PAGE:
Much of the basis of support for class size reduction programs stems from Project Star (Student Teacher Achievement Ratio), a groundbreaking research study initiated by the State of Tennessee in 1985. Beginning in kindergarten and continuing through the third grade, students were randomly assigned to either a small class with 13-17 students, a large class with 22-26 students, or a large class with a teacher aide. More than 12,000 students in 329 classrooms participated in the 4-year longitudinal study (Finn, 2002). Project Star's findings revealed that students in small classes consistently outperformed students in larger classes in all subject areas. Those who benefited the most started the program early and spent multiple years in small classes. The research also indicated that while all students benefited from smaller classes, the positive impact on minority and low-income students was greatest. Follow-up research has continued to show lasting, long-term gains for those students who participated in the study, even after making the transition to larger classes in middle and high school. Since the completion of this social experiment, similar studies have been conducted in Wisconsin, North Carolina, and California. In each instance, the research findings were consistent with those of Project Star (Finn, 2002).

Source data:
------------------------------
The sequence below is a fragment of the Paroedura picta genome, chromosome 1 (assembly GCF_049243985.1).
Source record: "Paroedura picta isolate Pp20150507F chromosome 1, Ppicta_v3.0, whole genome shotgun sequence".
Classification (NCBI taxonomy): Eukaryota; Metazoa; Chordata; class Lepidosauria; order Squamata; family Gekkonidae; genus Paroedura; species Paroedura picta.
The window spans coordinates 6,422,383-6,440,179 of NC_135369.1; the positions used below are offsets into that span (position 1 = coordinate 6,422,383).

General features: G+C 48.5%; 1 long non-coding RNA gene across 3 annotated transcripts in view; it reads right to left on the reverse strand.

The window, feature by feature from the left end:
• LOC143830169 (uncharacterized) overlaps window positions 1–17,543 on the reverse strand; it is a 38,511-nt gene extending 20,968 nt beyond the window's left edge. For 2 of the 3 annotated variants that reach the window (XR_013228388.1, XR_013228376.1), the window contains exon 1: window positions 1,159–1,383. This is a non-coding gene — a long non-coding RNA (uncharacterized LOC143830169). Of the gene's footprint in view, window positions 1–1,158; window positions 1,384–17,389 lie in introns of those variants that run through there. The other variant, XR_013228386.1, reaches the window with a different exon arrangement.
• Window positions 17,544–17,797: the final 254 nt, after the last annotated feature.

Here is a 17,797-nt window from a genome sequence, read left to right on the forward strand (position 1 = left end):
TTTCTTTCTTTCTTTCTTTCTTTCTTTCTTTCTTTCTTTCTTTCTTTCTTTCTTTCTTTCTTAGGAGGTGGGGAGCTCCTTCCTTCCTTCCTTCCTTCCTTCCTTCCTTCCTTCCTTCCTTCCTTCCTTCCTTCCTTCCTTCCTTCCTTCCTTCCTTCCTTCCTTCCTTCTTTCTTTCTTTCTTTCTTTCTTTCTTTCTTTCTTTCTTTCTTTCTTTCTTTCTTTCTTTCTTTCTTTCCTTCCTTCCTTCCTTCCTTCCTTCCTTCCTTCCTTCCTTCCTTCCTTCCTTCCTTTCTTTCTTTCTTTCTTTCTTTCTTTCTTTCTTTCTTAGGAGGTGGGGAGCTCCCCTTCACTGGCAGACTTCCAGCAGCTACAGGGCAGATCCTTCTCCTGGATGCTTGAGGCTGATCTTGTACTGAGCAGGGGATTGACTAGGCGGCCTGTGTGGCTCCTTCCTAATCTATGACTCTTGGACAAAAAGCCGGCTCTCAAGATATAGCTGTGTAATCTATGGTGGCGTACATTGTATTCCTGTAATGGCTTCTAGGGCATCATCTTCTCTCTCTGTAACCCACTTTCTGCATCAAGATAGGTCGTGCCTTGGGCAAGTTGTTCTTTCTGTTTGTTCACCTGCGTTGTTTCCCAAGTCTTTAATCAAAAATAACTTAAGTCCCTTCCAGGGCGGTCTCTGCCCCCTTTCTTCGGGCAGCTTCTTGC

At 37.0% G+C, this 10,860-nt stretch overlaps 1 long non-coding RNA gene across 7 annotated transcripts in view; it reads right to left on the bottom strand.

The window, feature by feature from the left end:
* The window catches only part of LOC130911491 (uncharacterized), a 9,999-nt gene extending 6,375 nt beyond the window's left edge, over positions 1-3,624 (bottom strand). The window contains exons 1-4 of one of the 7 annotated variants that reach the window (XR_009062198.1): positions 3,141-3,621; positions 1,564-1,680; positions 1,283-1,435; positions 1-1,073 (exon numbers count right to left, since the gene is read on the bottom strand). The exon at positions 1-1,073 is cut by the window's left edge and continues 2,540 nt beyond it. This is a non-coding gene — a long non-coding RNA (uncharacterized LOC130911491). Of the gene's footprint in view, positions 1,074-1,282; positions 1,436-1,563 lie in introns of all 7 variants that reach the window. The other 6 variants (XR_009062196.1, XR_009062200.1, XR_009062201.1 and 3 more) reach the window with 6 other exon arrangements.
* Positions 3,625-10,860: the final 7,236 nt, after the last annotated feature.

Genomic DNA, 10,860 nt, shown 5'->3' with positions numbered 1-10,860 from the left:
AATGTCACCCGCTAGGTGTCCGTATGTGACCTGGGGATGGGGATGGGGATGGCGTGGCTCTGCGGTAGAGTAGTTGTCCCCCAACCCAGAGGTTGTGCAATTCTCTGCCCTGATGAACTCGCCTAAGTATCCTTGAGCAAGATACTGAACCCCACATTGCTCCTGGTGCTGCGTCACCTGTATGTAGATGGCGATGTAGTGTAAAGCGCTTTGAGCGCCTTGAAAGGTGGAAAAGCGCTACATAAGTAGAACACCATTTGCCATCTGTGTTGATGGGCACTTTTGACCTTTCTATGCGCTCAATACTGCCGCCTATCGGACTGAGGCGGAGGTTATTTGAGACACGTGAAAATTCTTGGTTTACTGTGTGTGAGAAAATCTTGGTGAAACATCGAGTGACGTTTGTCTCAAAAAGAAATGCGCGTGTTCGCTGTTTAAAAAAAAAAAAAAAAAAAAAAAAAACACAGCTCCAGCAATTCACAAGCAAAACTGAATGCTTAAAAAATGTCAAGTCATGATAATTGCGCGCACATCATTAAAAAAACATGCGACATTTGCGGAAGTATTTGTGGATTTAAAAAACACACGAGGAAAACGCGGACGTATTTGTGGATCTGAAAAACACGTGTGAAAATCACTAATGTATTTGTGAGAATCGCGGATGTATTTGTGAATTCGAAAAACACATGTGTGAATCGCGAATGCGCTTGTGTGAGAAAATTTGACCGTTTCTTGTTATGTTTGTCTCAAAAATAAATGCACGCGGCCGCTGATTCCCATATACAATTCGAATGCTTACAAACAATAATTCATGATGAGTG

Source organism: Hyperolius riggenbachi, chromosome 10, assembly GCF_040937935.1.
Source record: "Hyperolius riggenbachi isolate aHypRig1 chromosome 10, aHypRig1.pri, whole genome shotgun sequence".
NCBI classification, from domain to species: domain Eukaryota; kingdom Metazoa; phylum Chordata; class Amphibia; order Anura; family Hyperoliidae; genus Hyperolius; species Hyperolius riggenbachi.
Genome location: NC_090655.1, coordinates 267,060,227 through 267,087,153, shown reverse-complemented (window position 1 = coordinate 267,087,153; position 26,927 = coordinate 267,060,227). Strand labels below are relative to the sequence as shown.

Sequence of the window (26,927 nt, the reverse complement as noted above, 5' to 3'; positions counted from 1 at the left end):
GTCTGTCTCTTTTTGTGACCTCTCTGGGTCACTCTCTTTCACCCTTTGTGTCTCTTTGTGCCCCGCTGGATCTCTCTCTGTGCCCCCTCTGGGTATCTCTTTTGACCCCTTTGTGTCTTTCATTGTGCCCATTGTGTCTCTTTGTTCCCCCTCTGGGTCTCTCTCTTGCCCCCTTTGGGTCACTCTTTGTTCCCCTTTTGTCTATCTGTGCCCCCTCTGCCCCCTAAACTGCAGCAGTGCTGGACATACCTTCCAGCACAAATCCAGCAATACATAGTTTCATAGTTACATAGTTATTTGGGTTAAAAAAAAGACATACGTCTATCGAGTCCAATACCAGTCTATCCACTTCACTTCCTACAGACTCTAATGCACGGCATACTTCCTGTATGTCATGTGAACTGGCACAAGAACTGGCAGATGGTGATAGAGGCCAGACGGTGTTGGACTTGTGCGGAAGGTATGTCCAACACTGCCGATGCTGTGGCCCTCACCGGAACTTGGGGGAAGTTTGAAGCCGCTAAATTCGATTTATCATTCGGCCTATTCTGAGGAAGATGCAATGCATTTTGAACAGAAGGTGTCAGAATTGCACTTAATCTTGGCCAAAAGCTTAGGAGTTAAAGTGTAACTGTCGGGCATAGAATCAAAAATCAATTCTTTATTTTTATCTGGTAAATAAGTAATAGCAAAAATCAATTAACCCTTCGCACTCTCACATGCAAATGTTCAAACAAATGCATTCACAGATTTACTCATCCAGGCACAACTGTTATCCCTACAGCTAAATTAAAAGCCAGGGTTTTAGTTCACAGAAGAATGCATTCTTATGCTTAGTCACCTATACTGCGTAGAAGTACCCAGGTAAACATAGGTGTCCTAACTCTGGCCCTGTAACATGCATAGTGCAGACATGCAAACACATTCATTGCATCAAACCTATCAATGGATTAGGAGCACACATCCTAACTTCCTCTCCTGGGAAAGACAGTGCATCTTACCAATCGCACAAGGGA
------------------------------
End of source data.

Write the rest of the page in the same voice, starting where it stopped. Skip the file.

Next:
Advocates for reduced class size argue that students and teachers both benefit substantially from smaller classes and that smaller classes lead to more effective teaching and improved learning. The key is maximizing those benefits through early intervention, duration, and intensity (Achilles et al, 2002). Students in small classes during the early years show the greatest gains and those gains continue to multiply for each additional year spent in small classes. Students in smaller classes spend more time actively engaged in the learning process, while teachers spend less time managing the classroom and more time providing academic instruction. There are fewer classroom disruptions in smaller classes and discipline problems are greatly reduced. Teachers can provide each student with the individualized attention that is often lacking in a larger classroom setting. These elements combine to form a more productive learning environment that results in enhanced student performance. Increases in student achievement continue to be seen through high school and beyond. Other long lasting effects tied to the class size reduction during formative school years include reduced in-grade retention, reduced dropout rates, and an increase in the desire to attend college. Students aren’t the only ones who benefit from smaller classes; teachers say they are more enthusiastic about their job and benefit from increased morale.